This semester I was fortunate enough to participate in a discussion group as part of a class. The class itself had 750 students, but each discussion group only had about 15. Needless to say, it was conducive to relaxed, informal, and sometimes personal conversations that would likely not happen in a room full of 750 people. We met once a week and generally discussed things related to class, but it wasn’t unusual to digress completely and talk about random (yet still important) aspects of life.
Within the first few meetings, a few people spoke up with ease but many of us were still “testing the waters”. Over time, however, we all grew comfortable with each other and were able to contribute meaningfully to the conversations.
At our last meeting of the semester, we did an activity with nothing but a big red ball of yarn. We were sitting in our usual circle and one person at a time would respond to a prompt (for example, “who has grown the most this semester…”, “who has challenged you the most…”, etc.). The person answering the question, who had the ball of yarn, would pass it to the person who they thought fit the prompt. There was a quick explanation of why that person was chosen, and the game continued.
At the end of this activity, everyone had gotten the ball of yarn several times and the center of the circle was completely filled by a web.
Not only was it an enjoyable way to spend the class, but I think it was a profound lesson in human connectedness. Fifteen weeks ago we were all unaware of each others’ existence. We may have passed each other on the street without thinking twice. We may have stereotyped each other. We may have even ignored each other. But just put people in a room and allow them to talk, allow them to be human together, and all of a sudden a bond starts to grow, like a seed. Bring those same people back once a week for a whole semester and that seed just grows and grows.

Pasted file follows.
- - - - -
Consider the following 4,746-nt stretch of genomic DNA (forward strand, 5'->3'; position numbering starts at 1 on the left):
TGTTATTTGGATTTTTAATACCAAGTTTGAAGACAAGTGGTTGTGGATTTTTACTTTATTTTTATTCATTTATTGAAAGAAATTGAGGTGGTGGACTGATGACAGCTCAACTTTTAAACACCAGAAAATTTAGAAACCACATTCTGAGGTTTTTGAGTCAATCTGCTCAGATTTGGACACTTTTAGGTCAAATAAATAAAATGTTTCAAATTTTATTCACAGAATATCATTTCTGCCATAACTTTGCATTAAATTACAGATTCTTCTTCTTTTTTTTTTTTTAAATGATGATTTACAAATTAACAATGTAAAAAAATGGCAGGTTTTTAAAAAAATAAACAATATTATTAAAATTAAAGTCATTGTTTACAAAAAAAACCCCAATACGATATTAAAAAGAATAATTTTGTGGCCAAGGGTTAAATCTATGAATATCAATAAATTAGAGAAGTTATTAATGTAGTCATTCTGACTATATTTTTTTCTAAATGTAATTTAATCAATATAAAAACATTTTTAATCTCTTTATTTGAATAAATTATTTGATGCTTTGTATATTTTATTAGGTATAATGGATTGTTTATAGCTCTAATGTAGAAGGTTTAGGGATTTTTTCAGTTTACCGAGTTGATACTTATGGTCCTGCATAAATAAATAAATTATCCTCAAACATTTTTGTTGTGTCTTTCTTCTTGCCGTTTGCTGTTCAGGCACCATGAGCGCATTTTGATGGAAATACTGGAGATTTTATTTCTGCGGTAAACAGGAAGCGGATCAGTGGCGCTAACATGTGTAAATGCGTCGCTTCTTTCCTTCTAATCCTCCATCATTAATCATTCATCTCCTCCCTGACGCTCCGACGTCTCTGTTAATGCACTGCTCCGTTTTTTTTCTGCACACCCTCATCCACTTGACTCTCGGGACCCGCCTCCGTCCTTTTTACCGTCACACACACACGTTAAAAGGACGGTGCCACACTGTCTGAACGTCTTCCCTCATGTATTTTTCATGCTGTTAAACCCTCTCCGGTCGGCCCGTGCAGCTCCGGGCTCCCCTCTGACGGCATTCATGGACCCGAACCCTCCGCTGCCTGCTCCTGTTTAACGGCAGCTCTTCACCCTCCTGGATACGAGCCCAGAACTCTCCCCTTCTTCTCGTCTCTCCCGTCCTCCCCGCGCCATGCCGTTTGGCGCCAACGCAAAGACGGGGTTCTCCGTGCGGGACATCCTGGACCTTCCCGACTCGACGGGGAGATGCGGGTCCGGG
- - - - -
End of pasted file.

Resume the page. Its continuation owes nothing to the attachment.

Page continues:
An important thing I’ve learned from this experience is that people are amazing. Just within this small group, everyone could listen with a friendly ear. We could all sympathize, relate, and even understand our different perspectives. We all had something to say. We all had some idea, experience, or insight that we could offer our fellow classmates. I find this so humbling. People are amazing. People are unique. People care, and people want to be cared for. People know that we’re all in this together. And most importantly, people are people. They’re just humans, living their lives, thirsting for some compassion and meaningful interactions. And when you get past the surface of someone, you realize just how connected you really are, and ultimately, how connected we all are, to each other.
This whole semester of discussion group was amazing, and I’d like to just say thank you to my entire group. Thank you for being a part of my life, and thank you for sharing a part of your life with me. I learned a lot from each and every one of you, and I truly hope we will meet up again in the future. Thank you for being receptive to my thoughts, and thank you for trusting me to be receptive to yours. You are all amazing people, and I wish you the very best of luck in all that you do. Hope to see you around
Photo by sachyn